Most Americans think education is the key to upward mobility, that all we need to do to break the cycle is to help the next generation do well in school and rise into the middle class. A growing body of research, however, is showing that poverty and hunger can harm children’s cognitive development. The challenges of poverty, and the often-violent neighborhoods poor children live in, are impeding their progress in school.
Late last month, the Annie E. Casey Foundation, a Baltimore-based nonprofit that works to improve outcomes for disadvantaged children in the United States, released a report that added evidence to that idea. It showed only a fifth of low-income fourth-graders were reading at a proficient level, compared to more than half of high-income children. What’s alarming for researchers is the fact that every subject in every class after third grade requires a textbook and critical-reading skills for full engagement in the classroom. Children already need to be able to read well in order to learn. That’s especially true as most high schools move to a college readiness curriculum, and post-high-school education becomes increasingly important for the job market. The Prospect spoke with Ralph Smith, a senior vice president of the Annie E. Casey Foundation, about the research.
How long have we had this kind of data?
The data on non-completion have been available for a long time. What’s changed is the economy and the realization that a high school diploma is the passport to career success, to college completion or to getting a post-secondary credential. With low-skill and even middle-skill jobs disappearing, there is broad and deep bi-partisan consensus around the importance of high school graduation. And what the KIDS COUNT Data Snapshot says is “if you care about high school graduation, then you have to care about third grade reading.” Because the research confirms that reading at grade level by the end of third grade is one the best predictors of whether kids will graduate from high school on time.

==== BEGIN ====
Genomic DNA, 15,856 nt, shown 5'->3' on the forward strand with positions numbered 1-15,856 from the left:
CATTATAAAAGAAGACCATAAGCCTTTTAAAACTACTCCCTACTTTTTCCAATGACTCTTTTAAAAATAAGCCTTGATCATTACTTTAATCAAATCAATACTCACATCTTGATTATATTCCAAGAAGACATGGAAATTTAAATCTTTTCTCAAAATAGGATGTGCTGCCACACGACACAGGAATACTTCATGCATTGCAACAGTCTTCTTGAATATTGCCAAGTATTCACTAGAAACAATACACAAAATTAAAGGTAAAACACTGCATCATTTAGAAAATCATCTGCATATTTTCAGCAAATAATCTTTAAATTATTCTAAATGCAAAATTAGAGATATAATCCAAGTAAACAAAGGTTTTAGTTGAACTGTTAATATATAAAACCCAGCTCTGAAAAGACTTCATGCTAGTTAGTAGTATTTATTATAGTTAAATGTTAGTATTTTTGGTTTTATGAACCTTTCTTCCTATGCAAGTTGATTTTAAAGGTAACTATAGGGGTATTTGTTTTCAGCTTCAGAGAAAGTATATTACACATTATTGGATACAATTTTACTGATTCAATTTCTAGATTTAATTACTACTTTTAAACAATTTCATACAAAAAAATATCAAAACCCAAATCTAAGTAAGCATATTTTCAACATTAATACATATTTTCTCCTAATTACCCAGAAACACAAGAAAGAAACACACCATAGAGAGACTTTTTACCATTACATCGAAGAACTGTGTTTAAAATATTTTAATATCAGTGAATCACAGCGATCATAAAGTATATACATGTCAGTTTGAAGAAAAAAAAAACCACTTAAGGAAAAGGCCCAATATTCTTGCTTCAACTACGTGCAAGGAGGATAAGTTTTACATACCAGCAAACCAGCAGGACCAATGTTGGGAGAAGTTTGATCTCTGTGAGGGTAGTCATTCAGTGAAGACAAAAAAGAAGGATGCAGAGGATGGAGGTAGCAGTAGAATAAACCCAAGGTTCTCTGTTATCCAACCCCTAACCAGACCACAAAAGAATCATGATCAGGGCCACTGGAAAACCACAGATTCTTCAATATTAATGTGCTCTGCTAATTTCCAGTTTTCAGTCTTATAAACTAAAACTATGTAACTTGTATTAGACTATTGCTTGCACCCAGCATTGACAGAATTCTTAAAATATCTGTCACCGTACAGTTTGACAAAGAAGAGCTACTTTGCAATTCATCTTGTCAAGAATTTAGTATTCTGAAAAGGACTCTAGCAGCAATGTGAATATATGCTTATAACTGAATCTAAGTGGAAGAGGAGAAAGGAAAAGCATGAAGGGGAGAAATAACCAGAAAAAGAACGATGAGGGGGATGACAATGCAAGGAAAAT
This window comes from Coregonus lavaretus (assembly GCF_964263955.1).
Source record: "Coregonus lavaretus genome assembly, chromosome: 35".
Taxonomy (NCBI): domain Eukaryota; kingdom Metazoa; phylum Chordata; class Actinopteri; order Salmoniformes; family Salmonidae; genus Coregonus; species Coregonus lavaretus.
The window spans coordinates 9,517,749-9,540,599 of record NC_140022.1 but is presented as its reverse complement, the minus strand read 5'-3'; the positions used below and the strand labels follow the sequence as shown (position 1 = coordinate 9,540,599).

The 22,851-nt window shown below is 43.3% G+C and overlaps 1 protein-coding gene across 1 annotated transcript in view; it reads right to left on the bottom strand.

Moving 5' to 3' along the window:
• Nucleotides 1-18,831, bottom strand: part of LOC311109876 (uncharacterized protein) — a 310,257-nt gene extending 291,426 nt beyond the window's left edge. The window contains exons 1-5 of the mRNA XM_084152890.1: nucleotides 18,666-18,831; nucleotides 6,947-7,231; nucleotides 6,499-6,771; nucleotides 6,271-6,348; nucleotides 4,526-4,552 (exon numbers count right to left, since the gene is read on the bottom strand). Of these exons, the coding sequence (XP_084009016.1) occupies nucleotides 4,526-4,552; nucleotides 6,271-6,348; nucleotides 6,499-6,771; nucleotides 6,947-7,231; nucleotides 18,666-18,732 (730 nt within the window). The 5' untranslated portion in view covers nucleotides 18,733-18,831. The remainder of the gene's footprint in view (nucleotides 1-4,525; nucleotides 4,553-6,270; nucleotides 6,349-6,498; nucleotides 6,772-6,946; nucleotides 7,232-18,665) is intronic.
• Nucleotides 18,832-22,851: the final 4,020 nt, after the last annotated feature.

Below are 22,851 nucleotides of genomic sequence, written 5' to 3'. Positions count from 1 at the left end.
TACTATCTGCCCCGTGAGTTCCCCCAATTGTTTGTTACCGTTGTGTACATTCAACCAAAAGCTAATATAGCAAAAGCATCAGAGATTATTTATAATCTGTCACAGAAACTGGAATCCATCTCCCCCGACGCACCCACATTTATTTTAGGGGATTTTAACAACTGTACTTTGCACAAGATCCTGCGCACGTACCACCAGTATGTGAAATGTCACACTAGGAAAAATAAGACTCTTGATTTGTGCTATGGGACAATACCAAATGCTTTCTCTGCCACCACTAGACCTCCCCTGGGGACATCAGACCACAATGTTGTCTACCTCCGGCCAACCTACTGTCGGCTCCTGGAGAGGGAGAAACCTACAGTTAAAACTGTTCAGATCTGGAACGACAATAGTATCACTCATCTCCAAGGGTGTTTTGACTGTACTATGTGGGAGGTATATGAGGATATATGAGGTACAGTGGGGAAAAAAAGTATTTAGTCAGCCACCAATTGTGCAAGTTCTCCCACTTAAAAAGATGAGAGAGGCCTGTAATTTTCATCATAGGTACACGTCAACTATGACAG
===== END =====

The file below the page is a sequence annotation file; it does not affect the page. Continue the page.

When does the gap begin?
The Data Snapshot refers to a recent report by the Annie E. Casey Foundation—“The First Eight Years: Giving Kids a Foundation for Lifetime Success”—that shows how, for many low-income children, the gap starts early because of health problems at birth that slow cognitive, social, and emotional development. The gap can widen when kids don’t have access to book or language-rich homes or high-quality learning experiences. And it can widen even more for kids growing up poor: Recent research on brain development indicates that the stress caused by poverty can impair children’s cognitive development.